Samsung Galaxy Z Fold 5: everything we know and what we want to see

1684434250 samsung galaxy z fold 5 leaked render front back.jpg
1684434250 samsung galaxy z fold 5 leaked render front back.jpg

Samsung is the top dog for foldable phones, and in 2023, all eyes are on what the company will do with the Galaxy Z Fold 5. This will be Samsung’s fifth attempt at a flagship folding smartphone, and this year, it’ll be entering an unusually competitive market.

Google is launching the Pixel Fold in June, OnePlus is expected to release its first foldable phone this year, and there’s mounting competition from the likes of Huawei and Honor. So, how will Samsung ensure it stands out from the crowd? Here’s everything we currently know about the Galaxy Z Fold 5.

Samsung Galaxy Z Fold 5: design

Concept render of the Samsung Galaxy Z Fold 5.
Technizo Concept/Super Roader

You can expect the Galaxy Z Fold 5 to retain a very similar form factor as the Galaxy Z Fold 4. This means it’ll likely feature a narrow cover display and an almost bezel-less foldable display on the inside. We don’t expect Samsung to go the Oppo and Google way to make the cover display wider and offer the inner screen in a horizontal aspect ratio.

As per the first Z Fold 5 renders shared by Technizo Concept and YouTuber Super Roader, the Galaxy Z Fold 5 will look similar to the Fold 4. It lines with the prototype images we saw via Naver back in January. The next Samsung Fold is also likely to feature some sort of IP rating for dust and water resistance as the Galaxy Z Fold 4 does.

Galaxy Z Fold 5 closed back and unfolded front.

We got a better look at more renders in May from Smartprix. The publication states that the Z Fold 5 will feature different dimensions from its predecessor but retain the same screen sizes. It reiterates that the Galaxy Z Fold 5 will feature a new droplet hinge mechanism, which is touted to ensure that there are no gaps when the device is folded.

For reference, all Samsung foldables released to date have had a gap around the hinge when closed. This is not the case with foldable phones that feature a water-drop hinge mechanism. But Samsung’s take allows its devices to have a firm hinge, so it can support Flex Mode at any angle.

Samsung Galaxy Z Fold 5: specs

Galaxy Z Fold 4's multitasking screen feature.
Andy Boxall/Digital Trends

The Galaxy Z Fold 5 is tipped to play upon the same tried and tested formula of offering a 6.2-inch cover display and a 7.6-inch inner screen. Both of these are likely to be AMOLED panels with support for a 120Hz refresh rate.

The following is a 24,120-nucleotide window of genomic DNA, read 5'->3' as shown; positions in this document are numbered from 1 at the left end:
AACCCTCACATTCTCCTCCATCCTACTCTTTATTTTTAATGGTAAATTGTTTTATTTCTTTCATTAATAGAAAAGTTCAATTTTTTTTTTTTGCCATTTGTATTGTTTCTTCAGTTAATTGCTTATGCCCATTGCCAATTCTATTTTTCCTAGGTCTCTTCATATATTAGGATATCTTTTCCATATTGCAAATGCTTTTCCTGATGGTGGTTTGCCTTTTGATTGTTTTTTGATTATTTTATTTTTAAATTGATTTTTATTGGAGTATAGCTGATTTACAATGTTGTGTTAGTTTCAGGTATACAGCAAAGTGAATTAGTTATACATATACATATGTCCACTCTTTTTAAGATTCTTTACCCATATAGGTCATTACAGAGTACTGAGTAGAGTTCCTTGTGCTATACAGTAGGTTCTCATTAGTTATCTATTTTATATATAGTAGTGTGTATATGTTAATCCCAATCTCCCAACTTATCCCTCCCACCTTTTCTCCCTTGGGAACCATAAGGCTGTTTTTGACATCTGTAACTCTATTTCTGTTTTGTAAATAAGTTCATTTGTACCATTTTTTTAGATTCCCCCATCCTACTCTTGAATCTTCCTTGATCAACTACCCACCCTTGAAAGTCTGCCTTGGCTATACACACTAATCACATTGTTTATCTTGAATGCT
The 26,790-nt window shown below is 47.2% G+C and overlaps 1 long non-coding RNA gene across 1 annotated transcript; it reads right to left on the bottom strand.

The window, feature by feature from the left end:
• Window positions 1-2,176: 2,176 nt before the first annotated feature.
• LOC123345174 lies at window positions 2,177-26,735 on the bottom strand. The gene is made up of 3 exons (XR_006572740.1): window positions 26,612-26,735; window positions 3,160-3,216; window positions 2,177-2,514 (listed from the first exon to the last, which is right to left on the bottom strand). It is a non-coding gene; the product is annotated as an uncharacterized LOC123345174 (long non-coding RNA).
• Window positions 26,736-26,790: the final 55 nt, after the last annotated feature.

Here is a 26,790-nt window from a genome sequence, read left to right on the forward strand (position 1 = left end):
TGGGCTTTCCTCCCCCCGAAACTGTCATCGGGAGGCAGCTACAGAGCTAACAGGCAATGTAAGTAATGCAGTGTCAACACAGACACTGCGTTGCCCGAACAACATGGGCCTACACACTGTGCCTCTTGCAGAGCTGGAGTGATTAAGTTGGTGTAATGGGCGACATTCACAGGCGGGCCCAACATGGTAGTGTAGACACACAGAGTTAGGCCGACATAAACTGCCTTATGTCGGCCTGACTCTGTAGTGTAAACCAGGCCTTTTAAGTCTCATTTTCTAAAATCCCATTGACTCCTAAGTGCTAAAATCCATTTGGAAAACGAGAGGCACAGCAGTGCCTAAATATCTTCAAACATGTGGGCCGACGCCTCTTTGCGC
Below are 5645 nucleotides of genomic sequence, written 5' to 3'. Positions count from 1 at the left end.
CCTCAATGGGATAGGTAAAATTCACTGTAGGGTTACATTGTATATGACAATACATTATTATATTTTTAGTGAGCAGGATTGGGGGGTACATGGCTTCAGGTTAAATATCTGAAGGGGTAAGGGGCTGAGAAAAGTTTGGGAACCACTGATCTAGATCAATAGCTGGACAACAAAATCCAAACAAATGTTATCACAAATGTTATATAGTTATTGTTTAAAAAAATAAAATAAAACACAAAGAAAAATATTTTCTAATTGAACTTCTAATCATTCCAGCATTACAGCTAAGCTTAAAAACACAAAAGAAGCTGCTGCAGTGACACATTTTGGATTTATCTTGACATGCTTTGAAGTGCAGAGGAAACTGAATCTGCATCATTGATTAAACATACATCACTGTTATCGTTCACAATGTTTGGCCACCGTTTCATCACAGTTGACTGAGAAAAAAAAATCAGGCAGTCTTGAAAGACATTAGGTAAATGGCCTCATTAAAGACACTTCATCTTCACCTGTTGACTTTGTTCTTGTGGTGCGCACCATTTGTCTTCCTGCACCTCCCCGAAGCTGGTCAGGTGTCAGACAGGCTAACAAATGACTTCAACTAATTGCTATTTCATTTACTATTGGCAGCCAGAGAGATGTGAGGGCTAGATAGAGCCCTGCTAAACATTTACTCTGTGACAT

The smartphone could be powered by the Qualcomm Snapdragon 8 Gen 2 processor. We expect it to be the “Snapdragon 8 Gen 2 for Galaxy” version, similar to what’s found on the Galaxy S23 series.

The Galaxy Z Fold 5 is said to support 25W fast charging on the 4,400mAh battery. While that’s the same battery size found in the Z Fold 4, you are likely to get a better battery life out of it because of the more efficient processor. It might run Android 13 based on a newer version of One UI out of the box. The Z Fold 5 is rumored to sell in three major color options: beige, black, and light blue. Samsung might also have some exclusive color variants on its website.

Samsung Galaxy Z Fold 5: cameras

Galaxy Z Fold 4 and Z Fold 3's camera modules.
Andy Boxall/Digital Trends

The Galaxy Z Fold 5 is said to retain the same triple rear camera setup found on the Galaxy Z Fold 4. This includes a 50MP primary camera, 10MP telephoto sensor with support for 3x optical zoom, and a 12MP ultrawide-angle camera. You are likely to get a 12MP selfie shooter on the cover display, while we expect some sort of improvement in the quality of the 4MP under-display camera on the inside.

The camera setup on the Galaxy Z Fold 4 wasn’t flagship-grade. While it’s still better than almost all other foldables on the market, it is far behind Samsung’s slab flagship, the Galaxy S23 Ultra. Moreover, the under-display selfie shooter on the inside isn’t of very good quality on the current-gen foldable. It captures below-average photos and is just OK for video calls. We expect Samsung to work on improving the in-display selfie shooter’s quality.

Samsung Galaxy Z Fold 5: release date and price

Front and back render of the Samsung Galaxy Z Fold 5.

The latest leak suggests that Samsung will be releasing the Galaxy Z Fold 5 and Flip 5 earlier than usual. The last two devices in Samsung’s foldable lineup were released in the second week of August. But this time around, it is rumored that the company will unveil the Galaxy Z Fold 5 and Flip 5 on July 26 at an event in Seoul. It could go on sale soon after.

There is no word on the Galaxy Z Fold 5 price. It is expected to launch at the same price as the Galaxy Z Fold 4, that is, $1,799. This is the same price as Google’s recently-announced Pixel Fold, which is slated to go on sale starting late June or early July.

What we want to see in the Galaxy Z Fold 5

A nonexistent crease

No crease on the Oppo Find N's screen.
Andy Boxall/Digital Trends